Technology education in schools
In progress from 01-01-2004 to 31-12-2004
Project manager: Hild Lamvik
The Norwegian Government is reforming the Science & Technology curriculum in order to enhance learning and interest in these subjects. A Board of Technology project has looked at possible education models for technology education.
Scientific and technological knowledge (S&T) and skills are crucial for understanding, participating in and developing modern societies. Poor performance among young people and declining enrolment to S&T education alarms politicians, scholars and industrial leaders throughout Europe.
The perceived lack of relevance in the S&T curriculum is considered one of the greatest barriers for good learning as well as for interest in the subject.
New subject proposed
Hence, a government committee in June 2003 proposed the introduction of design and technology (D&T) as a compulsory subject in secondary schools to prepare pupils for participation in tomorrow's rapidly changing technological society. The Norwegian Government, however, suggested that D&T be incorporated as one of several topics in the already existing subjects of science and arts & crafts.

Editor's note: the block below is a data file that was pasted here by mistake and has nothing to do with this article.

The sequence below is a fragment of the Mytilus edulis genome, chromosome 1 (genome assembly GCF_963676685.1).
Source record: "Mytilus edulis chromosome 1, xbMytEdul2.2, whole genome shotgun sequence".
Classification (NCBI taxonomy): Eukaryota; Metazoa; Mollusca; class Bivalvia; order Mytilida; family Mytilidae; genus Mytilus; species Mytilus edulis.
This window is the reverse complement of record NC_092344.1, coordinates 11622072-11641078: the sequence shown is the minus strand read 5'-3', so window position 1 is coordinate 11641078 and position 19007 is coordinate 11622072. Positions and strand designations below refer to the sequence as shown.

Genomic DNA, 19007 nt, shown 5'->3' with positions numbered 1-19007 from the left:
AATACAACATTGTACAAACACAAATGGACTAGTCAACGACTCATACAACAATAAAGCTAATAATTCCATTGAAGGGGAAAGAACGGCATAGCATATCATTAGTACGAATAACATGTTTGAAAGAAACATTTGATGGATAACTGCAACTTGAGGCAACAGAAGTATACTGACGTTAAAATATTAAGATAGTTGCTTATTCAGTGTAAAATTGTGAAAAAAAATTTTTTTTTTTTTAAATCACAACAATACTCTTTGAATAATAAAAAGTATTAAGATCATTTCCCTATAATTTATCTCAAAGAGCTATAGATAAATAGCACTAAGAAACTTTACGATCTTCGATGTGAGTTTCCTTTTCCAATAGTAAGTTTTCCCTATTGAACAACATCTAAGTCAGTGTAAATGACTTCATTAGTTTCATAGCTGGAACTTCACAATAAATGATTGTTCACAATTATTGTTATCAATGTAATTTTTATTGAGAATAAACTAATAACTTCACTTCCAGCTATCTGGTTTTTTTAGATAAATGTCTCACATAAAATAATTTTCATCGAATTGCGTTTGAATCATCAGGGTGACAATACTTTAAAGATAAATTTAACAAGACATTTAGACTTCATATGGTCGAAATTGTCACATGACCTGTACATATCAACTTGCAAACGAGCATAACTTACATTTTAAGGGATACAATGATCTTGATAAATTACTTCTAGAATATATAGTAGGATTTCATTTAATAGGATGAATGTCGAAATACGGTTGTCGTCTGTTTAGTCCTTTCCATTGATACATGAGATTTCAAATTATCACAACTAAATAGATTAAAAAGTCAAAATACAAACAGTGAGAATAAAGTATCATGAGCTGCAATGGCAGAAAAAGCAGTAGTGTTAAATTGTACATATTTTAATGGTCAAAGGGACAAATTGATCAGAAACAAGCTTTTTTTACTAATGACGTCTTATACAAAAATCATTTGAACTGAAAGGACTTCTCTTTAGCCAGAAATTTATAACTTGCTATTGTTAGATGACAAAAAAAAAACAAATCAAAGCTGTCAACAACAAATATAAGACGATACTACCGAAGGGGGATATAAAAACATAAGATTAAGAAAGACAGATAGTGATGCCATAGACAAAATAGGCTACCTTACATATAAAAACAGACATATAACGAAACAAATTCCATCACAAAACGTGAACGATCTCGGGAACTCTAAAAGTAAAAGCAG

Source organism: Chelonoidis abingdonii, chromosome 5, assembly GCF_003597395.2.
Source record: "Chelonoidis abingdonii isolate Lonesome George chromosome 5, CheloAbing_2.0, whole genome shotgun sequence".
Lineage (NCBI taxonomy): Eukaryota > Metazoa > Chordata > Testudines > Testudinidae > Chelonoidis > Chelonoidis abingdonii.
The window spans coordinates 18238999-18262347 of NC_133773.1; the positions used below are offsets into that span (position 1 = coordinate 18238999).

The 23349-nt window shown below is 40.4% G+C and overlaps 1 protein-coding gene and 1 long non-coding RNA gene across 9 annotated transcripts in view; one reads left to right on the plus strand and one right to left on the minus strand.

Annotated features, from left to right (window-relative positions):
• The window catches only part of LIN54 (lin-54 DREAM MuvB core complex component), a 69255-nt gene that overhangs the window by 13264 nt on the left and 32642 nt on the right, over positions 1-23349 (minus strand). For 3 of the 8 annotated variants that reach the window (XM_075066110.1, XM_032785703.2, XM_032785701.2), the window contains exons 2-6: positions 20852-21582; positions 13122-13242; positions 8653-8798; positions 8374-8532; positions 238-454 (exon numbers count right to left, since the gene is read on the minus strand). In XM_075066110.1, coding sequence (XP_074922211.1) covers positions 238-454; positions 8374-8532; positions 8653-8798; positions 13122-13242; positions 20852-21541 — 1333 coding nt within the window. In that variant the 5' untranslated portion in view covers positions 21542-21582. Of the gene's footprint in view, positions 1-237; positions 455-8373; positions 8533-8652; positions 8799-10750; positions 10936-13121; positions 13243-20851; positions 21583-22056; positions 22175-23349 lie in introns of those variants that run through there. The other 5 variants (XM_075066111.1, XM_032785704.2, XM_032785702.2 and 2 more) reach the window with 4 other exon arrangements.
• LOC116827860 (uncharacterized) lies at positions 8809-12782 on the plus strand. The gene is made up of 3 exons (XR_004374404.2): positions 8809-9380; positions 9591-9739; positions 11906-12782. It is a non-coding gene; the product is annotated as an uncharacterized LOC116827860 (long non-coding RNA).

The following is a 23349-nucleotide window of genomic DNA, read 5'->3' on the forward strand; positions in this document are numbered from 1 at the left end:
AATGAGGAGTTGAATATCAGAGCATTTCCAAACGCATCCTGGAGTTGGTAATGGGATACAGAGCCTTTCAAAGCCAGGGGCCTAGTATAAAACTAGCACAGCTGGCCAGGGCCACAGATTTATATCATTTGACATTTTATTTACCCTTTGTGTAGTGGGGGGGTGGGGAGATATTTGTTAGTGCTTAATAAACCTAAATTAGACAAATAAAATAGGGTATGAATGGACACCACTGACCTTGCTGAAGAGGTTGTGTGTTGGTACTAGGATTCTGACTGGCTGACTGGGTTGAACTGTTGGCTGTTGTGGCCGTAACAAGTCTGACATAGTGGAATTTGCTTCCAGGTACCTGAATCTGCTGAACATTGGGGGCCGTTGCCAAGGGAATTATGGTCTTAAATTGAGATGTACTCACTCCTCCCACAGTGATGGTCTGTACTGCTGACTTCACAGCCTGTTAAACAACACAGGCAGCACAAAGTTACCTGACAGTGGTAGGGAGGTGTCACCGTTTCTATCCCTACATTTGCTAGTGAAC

D&T combines practical skills with an understanding of aesthetics, function and industrial practices, and can hereby facilitate S&T learning. The subject encourages pupils to become autonomous problem solvers, both as individuals and as members of a team. Pupils must look for needs, wants and opportunities and respond to them by developing a range of ideas and making products and systems.
However, D&T knowledge is not sufficient for fully understanding, participating in and developing new strategies in today's high-tech society. Hence, S&T education must be taught in a wider setting, involving also social, cultural, ethical and environmental aspects.
The Norwegian Board of Technology established an interdisciplinary working group to look at how such a broad approach can be practically integrated in S&T education. The group delivered a policy paper to the Parliament in May 2004.